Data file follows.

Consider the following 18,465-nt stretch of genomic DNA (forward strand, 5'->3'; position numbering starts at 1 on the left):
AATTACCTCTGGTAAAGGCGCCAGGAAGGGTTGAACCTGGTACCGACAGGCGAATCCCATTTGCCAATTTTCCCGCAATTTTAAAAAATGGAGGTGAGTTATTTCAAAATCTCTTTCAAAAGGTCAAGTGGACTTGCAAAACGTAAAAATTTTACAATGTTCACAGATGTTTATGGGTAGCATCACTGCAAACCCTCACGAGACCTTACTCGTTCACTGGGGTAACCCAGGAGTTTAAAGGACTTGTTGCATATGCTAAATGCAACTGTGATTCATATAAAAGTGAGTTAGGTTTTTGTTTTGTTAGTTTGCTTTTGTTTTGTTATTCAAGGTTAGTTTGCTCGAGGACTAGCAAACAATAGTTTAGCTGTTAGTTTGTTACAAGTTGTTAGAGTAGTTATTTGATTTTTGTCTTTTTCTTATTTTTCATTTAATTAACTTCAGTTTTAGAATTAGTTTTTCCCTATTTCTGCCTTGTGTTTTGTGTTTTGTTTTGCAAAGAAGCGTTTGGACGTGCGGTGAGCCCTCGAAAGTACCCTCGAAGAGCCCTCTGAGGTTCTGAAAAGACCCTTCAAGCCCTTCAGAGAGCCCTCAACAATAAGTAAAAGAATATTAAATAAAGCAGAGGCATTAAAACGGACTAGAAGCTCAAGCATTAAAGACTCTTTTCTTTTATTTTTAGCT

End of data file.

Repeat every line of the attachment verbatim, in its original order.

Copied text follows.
Consider the following 18,465-nt stretch of genomic DNA (forward strand, 5'->3'; position numbering starts at 1 on the left):
AATTACCTCTGGTAAAGGCGCCAGGAAGGGTTGAACCTGGTACCGACAGGCGAATCCCATTTGCCAATTTTCCCGCAATTTTAAAAAATGGAGGTGAGTTATTTCAAAATCTCTTTCAAAAGGTCAAGTGGACTTGCAAAACGTAAAAATTTTACAATGTTCACAGATGTTTATGGGTAGCATCACTGCAAACCCTCACGAGACCTTACTCGTTCACTGGGGTAACCCAGGAGTTTAAAGGACTTGTTGCATATGCTAAATGCAACTGTGATTCATATAAAAGTGAGTTAGGTTTTTGTTTTGTTAGTTTGCTTTTGTTTTGTTATTCAAGGTTAGTTTGCTCGAGGACTAGCAAACAATAGTTTAGCTGTTAGTTTGTTACAAGTTGTTAGAGTAGTTATTTGATTTTTGTCTTTTTCTTATTTTTCATTTAATTAACTTCAGTTTTAGAATTAGTTTTTCCCTATTTCTGCCTTGTGTTTTGTGTTTTGTTTTGCAAAGAAGCGTTTGGACGTGCGGTGAGCCCTCGAAAGTACCCTCGAAGAGCCCTCTGAGGTTCTGAAAAGACCCTTCAAGCCCTTCAGAGAGCCCTCAACAATAAGTAAAAGAATATTAAATAAAGCAGAGGCATTAAAACGGACTAGAAGCTCAAGCATTAAAGACTCTTTTCTTTTATTTTTAGCT